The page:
Since her debut on the cover of Vanity Fair a few short weeks ago, she has become the new face of the LGBT community and just landed a column on a popular website. It is fair to say that Caitlyn Jenner is the hottest ticket in town right now — so much so that it appears her hat is being thrown into the political ring.
But not how you think.
Jenner's splash into the public eye — reaching 1 million Twitter followers in record time, becoming a pop culture icon, getting her own reality TV show — has caught the attention of the Grand Old Party.
During her interview with Diana Sawyer, Caitlyn (who at that time still identified as Bruce Jenner) declared she was a conservative Republican. Yes, the political party best known for opposing women's rights, same-sex marriage and a host of other LGBT issues. Jenner has even been hailed as a "solid Reagan Republican" by key GOP members.
Traditionally, most high-powered celebrities support the Democrats because of their stance on cultural and societal issues. So when a high-profile member of the Hollywood elite declares their conservatism, they get the royal treatment.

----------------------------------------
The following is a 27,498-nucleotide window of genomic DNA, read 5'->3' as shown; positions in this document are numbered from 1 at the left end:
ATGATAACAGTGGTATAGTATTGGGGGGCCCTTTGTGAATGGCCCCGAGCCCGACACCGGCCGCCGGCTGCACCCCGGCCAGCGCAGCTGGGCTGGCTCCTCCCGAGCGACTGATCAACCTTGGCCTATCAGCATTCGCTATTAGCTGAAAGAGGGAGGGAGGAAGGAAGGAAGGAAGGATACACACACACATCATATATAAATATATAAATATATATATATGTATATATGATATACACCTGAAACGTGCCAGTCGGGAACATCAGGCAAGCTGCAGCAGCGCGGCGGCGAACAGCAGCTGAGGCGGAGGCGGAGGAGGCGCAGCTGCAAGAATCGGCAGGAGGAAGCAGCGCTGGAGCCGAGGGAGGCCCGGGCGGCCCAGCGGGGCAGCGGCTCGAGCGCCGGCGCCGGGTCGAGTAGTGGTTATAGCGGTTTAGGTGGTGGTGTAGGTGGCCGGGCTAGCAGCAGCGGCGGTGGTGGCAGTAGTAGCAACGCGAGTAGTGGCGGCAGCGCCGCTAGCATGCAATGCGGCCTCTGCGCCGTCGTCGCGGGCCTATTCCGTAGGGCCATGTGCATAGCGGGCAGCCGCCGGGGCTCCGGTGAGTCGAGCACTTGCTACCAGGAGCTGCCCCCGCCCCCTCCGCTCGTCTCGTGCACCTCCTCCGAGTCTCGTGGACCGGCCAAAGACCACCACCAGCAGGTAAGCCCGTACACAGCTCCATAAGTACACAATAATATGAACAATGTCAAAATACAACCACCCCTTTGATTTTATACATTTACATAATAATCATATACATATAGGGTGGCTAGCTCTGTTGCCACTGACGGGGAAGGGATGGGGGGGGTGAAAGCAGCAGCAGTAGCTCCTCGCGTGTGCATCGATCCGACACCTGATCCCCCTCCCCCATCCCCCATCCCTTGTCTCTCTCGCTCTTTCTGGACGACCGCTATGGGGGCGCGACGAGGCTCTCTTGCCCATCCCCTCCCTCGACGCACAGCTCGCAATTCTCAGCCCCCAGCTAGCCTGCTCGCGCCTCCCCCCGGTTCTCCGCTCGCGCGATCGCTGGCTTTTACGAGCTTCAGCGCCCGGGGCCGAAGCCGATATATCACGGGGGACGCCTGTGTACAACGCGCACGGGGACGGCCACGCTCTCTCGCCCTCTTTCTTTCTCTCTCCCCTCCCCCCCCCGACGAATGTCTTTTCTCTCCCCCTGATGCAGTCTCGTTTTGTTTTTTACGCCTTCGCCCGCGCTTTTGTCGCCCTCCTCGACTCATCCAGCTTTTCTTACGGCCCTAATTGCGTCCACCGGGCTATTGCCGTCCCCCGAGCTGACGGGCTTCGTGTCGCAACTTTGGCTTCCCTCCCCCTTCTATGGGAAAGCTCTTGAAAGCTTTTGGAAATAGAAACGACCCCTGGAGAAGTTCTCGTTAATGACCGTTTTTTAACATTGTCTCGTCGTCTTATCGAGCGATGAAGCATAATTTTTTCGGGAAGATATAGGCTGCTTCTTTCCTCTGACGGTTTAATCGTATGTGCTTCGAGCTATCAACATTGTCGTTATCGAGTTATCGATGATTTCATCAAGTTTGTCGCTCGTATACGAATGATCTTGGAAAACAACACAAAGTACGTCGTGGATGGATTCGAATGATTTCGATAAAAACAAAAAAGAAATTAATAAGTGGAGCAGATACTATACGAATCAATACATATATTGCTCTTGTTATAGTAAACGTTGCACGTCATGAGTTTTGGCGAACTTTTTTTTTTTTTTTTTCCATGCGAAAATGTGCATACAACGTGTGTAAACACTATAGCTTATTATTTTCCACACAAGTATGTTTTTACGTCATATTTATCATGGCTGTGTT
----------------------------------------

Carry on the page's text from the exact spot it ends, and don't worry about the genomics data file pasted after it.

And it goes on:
"Republicans are always looking for celebrities to promote their party. Famous people in the entertainment industry are generally liberal Democrats, so those who are not can win a special place in the GOP — Ronald Reagan being the most famous example," says Kyle Kondik, managing editor of Sabato's Crystal Ball at the University of Virginia's Center for Politics.
So it makes perfect sense that Jenner is being given the red carpet treatment by a lot of high-profile Republicans — like South Carolina presidential hopeful Lindsey Graham, who said recently on CNN's State of the Nation, "I haven't walked in [Jenner’s] shoes, I don't have all the answers to the mysteries of life. I can only imagine the torment that Bruce Jenner went through. I hope he — I hope she has found peace… If Caitlyn Jenner wants to be Republican, she is welcome in my party."
Another Republican presidental candiate, Rick Santorum, said, "My responsibility as a human being is to love and accept."
Do top Republicans really think that Jenner is the new face of their party? Well, none have come right out and said so, and Kondik points out a very good reason why. He said, "It's hard to imagine a party so reliant on conservative Christians would really embrace a transgender woman as a surrogate. Having Caitlyn Jenner speak, for instance, in a prime-time slot at the 2016 GOP Convention would certainly represent outreach to the LGBT community. It's just hard to image that happening, even if Jenner wanted to do something like that."
It seems whether she wants to or not, Jenner is going to be part of this presidential race as it seems inevitable that questions about her will arise.
One thing's for sure: The attention Jenner is getting is doing wonders for education about the transgender and LGBT community, especially for more conservative groups who might not otherwise hear or listen, traditionally.
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